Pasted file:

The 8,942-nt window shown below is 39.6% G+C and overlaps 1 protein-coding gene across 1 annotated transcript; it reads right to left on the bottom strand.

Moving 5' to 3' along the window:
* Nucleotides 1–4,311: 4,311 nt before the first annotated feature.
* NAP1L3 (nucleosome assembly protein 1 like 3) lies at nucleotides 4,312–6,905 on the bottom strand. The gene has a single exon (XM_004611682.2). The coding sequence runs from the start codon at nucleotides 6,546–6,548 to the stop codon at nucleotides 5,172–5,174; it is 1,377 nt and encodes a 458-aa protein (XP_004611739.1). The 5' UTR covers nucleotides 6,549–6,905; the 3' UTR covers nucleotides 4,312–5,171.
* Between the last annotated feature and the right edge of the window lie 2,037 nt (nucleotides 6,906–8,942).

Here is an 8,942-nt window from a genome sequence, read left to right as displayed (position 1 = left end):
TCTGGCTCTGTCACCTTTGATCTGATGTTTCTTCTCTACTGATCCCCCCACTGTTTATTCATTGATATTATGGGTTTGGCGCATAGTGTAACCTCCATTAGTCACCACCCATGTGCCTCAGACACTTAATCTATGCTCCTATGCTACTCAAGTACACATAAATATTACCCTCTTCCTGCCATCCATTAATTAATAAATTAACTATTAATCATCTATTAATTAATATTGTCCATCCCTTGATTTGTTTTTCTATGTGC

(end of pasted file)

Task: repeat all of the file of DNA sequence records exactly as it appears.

The 8,942-nt window shown below is 39.6% G+C and overlaps 1 protein-coding gene across 1 annotated transcript; it reads right to left on the bottom strand.

Moving 5' to 3' along the window:
* Nucleotides 1–4,311: 4,311 nt before the first annotated feature.
* NAP1L3 (nucleosome assembly protein 1 like 3) lies at nucleotides 4,312–6,905 on the bottom strand. The gene has a single exon (XM_004611682.2). The coding sequence runs from the start codon at nucleotides 6,546–6,548 to the stop codon at nucleotides 5,172–5,174; it is 1,377 nt and encodes a 458-aa protein (XP_004611739.1). The 5' UTR covers nucleotides 6,549–6,905; the 3' UTR covers nucleotides 4,312–5,171.
* Between the last annotated feature and the right edge of the window lie 2,037 nt (nucleotides 6,906–8,942).

Here is an 8,942-nt window from a genome sequence, read left to right as displayed (position 1 = left end):
TCTGGCTCTGTCACCTTTGATCTGATGTTTCTTCTCTACTGATCCCCCCACTGTTTATTCATTGATATTATGGGTTTGGCGCATAGTGTAACCTCCATTAGTCACCACCCATGTGCCTCAGACACTTAATCTATGCTCCTATGCTACTCAAGTACACATAAATATTACCCTCTTCCTGCCATCCATTAATTAATAAATTAACTATTAATCATCTATTAATTAATATTGTCCATCCCTTGATTTGTTTTTCTATGTGC